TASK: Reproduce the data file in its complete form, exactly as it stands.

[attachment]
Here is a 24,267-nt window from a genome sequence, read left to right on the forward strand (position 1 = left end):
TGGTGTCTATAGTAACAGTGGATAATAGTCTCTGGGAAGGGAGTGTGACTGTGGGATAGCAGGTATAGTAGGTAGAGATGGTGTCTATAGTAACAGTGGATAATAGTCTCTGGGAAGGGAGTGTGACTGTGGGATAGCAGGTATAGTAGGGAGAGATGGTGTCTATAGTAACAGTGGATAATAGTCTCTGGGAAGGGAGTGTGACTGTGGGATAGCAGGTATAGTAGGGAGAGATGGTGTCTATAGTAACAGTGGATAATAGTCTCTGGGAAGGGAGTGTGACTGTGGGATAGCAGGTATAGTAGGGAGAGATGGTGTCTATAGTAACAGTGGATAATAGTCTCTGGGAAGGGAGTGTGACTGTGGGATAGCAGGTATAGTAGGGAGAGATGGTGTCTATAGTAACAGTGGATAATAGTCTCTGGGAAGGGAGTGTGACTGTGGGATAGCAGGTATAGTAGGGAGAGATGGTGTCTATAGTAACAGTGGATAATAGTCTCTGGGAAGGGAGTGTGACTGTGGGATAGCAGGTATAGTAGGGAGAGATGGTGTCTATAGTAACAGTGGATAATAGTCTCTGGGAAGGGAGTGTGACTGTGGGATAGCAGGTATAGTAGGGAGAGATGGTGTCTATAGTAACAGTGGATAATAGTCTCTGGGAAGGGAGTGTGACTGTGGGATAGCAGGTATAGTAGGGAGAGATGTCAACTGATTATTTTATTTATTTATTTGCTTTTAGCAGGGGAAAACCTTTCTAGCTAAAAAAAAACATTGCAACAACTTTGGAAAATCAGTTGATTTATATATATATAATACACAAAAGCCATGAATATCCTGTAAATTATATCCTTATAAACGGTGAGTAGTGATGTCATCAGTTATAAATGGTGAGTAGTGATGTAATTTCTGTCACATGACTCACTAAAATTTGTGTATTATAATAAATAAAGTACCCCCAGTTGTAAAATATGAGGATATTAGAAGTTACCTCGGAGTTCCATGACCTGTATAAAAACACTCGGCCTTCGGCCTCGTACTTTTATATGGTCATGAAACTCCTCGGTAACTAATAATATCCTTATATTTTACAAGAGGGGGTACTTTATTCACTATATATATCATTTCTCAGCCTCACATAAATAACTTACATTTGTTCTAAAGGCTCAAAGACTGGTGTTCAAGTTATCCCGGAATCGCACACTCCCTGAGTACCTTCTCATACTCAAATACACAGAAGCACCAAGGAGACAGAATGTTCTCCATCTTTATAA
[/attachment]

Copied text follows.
Here is a 24,267-nt window from a genome sequence, read left to right on the forward strand (position 1 = left end):
TGGTGTCTATAGTAACAGTGGATAATAGTCTCTGGGAAGGGAGTGTGACTGTGGGATAGCAGGTATAGTAGGTAGAGATGGTGTCTATAGTAACAGTGGATAATAGTCTCTGGGAAGGGAGTGTGACTGTGGGATAGCAGGTATAGTAGGGAGAGATGGTGTCTATAGTAACAGTGGATAATAGTCTCTGGGAAGGGAGTGTGACTGTGGGATAGCAGGTATAGTAGGGAGAGATGGTGTCTATAGTAACAGTGGATAATAGTCTCTGGGAAGGGAGTGTGACTGTGGGATAGCAGGTATAGTAGGGAGAGATGGTGTCTATAGTAACAGTGGATAATAGTCTCTGGGAAGGGAGTGTGACTGTGGGATAGCAGGTATAGTAGGGAGAGATGGTGTCTATAGTAACAGTGGATAATAGTCTCTGGGAAGGGAGTGTGACTGTGGGATAGCAGGTATAGTAGGGAGAGATGGTGTCTATAGTAACAGTGGATAATAGTCTCTGGGAAGGGAGTGTGACTGTGGGATAGCAGGTATAGTAGGGAGAGATGGTGTCTATAGTAACAGTGGATAATAGTCTCTGGGAAGGGAGTGTGACTGTGGGATAGCAGGTATAGTAGGGAGAGATGGTGTCTATAGTAACAGTGGATAATAGTCTCTGGGAAGGGAGTGTGACTGTGGGATAGCAGGTATAGTAGGGAGAGATGTCAACTGATTATTTTATTTATTTATTTGCTTTTAGCAGGGGAAAACCTTTCTAGCTAAAAAAAAACATTGCAACAACTTTGGAAAATCAGTTGATTTATATATATATAATACACAAAAGCCATGAATATCCTGTAAATTATATCCTTATAAACGGTGAGTAGTGATGTCATCAGTTATAAATGGTGAGTAGTGATGTAATTTCTGTCACATGACTCACTAAAATTTGTGTATTATAATAAATAAAGTACCCCCAGTTGTAAAATATGAGGATATTAGAAGTTACCTCGGAGTTCCATGACCTGTATAAAAACACTCGGCCTTCGGCCTCGTACTTTTATATGGTCATGAAACTCCTCGGTAACTAATAATATCCTTATATTTTACAAGAGGGGGTACTTTATTCACTATATATATCATTTCTCAGCCTCACATAAATAACTTACATTTGTTCTAAAGGCTCAAAGACTGGTGTTCAAGTTATCCCGGAATCGCACACTCCCTGAGTACCTTCTCATACTCAAATACACAGAAGCACCAAGGAGACAGAATGTTCTCCATCTTTATAA